What better way to celebrate those February holidays—Valentine’s Day, Presidents’ Day—than with some new books? Even if none of this month’s picks is explicitly about love (or even all-American, for that matter), there’s no doubt that our forefathers would want everyone to squeeze in a bit more reading time during a month that celebrates their birthdays. While we’re at it, maybe we could all listen to the Hamilton soundtrack while reading to get that extra dose of American history. This month sees two promising debuts, as well as the return of several series characters, from a beloved crime-solving duo in Texas to a tough-as-nails Copenhagen cop. Break open that box of chocolates and start reading!
Sara Blaedel (Grand Central, February 2)
In Blaedel’s fifth installment featuring Det. Insp. Louise Rick (after The Forgotten Girls), the missing-persons detective is back from an extended leave and on the case of 15-year-old Sune Frandsen, who vanished in the woods. Just so happens that not only are the woods on the property of Louise’s best friend, journalist Camilla Lind, but they also hold painful personal memories for Louise. Years earlier, her first love, Klaus, supposedly committed suicide there, and the forest is still a place where a group of men meet to practice ancient Norse rituals, a group that includes Sune’s father. When the body of a prostitute shows up near the meeting spot, Louise is convinced that Sune is in grave danger and that perhaps Klaus’s death wasn’t a suicide after all. Blaedel intermixes ancient mythology and modern-day suspense for a thrilling whodunit with a distinctly Scandinavian flavor.
Honky Tonk Samurai
Joe R. Lansdale (Mulholland, February 2)
The unlikely Texas duo—Hap is a white liberal who’s always trying to find the reasonable solution and Leonard is a gay black Republican who’s a former Marine—returns in Lansdale’s ninth uproariously dark tale of a missing-persons case that turns into a battle against assassins. In need of employment, Hap and Leonard take on some freelance detective, and what starts out as a cut-and-dry missing-persons case—or as cut and dried as anything ever is in the world of Hap and Leonard—soon mushrooms into a full-on assault against a team of deadly killers. Familiar faces return, including a mercenary known only as Booger who fights for the good guys. Blood, and lots of it, is spilled, and most of it is for the right reasons. Readers will also be eager to know that the much anticipated television adaptation of the series is coming March 2 to the Sundance Channel, starring James Purefoy as Hap and Michael Kenneth Williams as Leonard.
The Good Liar
Nicholas Searle (Harper, February 2)
In Brit Searle’s debut, an aging con man—or sociopath, take your pick—decides to make one last score, but he may have met his match. Roy Courtnay is nearly 80 and has been scamming people most of his life. Now he’s set his sights on fleecing rich, elderly women he meets online. Except Betty McLeish isn’t what she seems. Searle includes flashbacks to Roy’s criminal past that’s rooted in World War II—he’s been at this Ripley-esque game for quite some time—and readers slowly unravel both his methods and his motives. Betty is a harder nut to crack. When her secrets are unpacked, with a deliberate slowness that won’t be to everyone’s taste, it’s clear that two can definitely play the con game.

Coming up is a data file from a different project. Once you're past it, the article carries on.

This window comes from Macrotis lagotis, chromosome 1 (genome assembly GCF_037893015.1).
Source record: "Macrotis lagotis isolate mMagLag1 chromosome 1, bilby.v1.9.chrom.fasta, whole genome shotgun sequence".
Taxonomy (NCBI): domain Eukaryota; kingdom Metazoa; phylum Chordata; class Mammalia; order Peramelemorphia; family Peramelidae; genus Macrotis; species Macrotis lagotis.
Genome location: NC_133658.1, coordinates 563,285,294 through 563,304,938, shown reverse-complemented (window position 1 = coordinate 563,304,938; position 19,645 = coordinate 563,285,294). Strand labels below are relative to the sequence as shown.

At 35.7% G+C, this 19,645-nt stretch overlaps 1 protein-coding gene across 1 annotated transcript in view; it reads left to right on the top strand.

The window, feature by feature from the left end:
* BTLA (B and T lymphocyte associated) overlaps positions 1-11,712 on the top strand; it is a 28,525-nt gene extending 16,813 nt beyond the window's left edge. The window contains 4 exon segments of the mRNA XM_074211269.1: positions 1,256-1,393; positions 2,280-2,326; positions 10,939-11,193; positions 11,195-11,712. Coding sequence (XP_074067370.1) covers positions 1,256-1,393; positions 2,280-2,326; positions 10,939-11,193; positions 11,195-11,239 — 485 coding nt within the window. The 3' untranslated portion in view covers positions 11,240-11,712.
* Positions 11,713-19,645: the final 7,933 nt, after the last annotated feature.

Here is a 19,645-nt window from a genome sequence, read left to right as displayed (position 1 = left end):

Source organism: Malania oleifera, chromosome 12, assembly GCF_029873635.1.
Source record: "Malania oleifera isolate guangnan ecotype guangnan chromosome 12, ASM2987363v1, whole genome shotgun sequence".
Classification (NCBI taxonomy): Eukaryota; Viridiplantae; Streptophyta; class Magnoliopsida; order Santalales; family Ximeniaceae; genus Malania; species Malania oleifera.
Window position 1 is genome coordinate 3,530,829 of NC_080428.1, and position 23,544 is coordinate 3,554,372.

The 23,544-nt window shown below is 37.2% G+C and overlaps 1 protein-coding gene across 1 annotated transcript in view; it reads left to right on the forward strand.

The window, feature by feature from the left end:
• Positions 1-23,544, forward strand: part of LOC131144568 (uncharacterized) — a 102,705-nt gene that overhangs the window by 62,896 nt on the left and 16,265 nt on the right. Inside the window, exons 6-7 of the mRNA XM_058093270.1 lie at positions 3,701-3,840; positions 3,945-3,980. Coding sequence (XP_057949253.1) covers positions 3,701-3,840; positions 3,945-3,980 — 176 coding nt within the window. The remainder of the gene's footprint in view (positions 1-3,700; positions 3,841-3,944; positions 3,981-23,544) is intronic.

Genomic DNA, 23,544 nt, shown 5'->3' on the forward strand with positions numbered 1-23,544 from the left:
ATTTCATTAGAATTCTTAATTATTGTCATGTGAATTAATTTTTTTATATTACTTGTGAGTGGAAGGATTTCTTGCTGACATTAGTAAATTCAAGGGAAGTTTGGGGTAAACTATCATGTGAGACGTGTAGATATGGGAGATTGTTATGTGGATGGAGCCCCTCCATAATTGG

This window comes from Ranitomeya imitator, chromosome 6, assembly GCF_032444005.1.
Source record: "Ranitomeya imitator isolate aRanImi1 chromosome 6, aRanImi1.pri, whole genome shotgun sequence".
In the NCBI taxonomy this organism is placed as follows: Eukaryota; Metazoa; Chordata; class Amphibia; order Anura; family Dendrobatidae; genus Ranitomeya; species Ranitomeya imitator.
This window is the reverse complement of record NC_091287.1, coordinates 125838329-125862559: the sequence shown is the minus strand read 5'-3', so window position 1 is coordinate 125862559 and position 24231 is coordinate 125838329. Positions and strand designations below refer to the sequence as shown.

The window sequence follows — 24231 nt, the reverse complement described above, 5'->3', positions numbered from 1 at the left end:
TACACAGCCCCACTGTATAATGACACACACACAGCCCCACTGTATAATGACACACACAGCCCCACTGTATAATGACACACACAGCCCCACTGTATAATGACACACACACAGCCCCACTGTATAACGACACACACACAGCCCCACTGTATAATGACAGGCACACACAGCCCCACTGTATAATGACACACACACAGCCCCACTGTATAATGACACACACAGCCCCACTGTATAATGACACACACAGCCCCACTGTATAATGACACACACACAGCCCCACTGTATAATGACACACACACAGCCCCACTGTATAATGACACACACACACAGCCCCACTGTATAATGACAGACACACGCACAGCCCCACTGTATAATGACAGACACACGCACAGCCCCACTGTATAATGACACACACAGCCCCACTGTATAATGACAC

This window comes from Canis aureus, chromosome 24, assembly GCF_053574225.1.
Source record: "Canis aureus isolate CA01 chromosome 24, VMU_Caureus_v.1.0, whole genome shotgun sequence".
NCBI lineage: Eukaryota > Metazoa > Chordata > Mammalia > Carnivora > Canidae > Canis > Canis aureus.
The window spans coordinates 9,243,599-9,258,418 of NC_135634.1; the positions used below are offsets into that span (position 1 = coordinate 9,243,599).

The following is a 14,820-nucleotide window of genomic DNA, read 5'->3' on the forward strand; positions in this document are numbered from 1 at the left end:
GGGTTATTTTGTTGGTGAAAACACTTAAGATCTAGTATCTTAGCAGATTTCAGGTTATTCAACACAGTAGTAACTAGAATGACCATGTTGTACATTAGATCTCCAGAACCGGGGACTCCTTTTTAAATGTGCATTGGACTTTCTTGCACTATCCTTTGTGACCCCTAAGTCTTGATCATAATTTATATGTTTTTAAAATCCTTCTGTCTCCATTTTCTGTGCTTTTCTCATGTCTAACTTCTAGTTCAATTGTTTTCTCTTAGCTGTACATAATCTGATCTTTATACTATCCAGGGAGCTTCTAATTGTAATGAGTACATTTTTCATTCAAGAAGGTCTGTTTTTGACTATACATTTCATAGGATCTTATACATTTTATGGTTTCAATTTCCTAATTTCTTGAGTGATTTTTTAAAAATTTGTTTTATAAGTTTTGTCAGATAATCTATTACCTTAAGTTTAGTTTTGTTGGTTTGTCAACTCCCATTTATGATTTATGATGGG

The Girl in the Red Coat
Kate Hamer (Melville House, February 16)
Another debut, also from the UK, sees a common crime-fiction trope—child abduction—being explored with uncommon grace and sensitivity. Single mum Beth knows that her eight-year-old daughter, Carmel, has a tendency to wander and her worst fear comes true during a trip to a Norfolk storytelling festival. In an instant, Carmel is gone. Hamer takes the unique route of splitting the narrative into two, telling the story both from Beth’s point of view, as she first frantically searches for her daughter and then, later, as the reality of being alone begins to set in, and also from the perspective of Carmel, who’s been spirited away by a strange man who takes her far away from everything she’s ever known. Any more plot tidbits would count as spoilers, though the power of Hamer’s work comes as much from the elements of telling a compelling story as it does from her mastery of the language of grief, anguish, and longing.
What Remains of Me
Alison Gaylin (Morrow, February 23)
Gaylin turns to Hollywood and murder in her richly layered and wholly engrossing standalone (after her Brenna Spector series). In 1980, 17-year-old Kelly Lund made headlines in Hollywood for all the wrong reasons: high on coke and pot, she shot and killed Oscar-nominated director John McFadden at a party in his own home. Before the murder, Lund, who was from the wrong side of the tracks, had been hanging out with McFadden’s son, Vee, and another famous offspring, Bellamy Marshall, daughter of hotshot actor Sterling Marshall. Convicted and sentenced to 25 years, Lund lost her youth—but not her fame—in prison. Now she’s married to Bellamy’s younger brother, Shane, though their life has anything but a storybook ending: he’s hooked on pills and she’s sleeping with the neighbor. And then there’s another murder, one with disturbing similarities to the one that got Kelly locked up decades earlier. Gaylin expertly recreates the bloodthirsty tabloid culture as easily as she conjures up teenage Kelly’s desperate need to belong and be accepted by the cool kids, all thrumming to the perfect ’80s beat.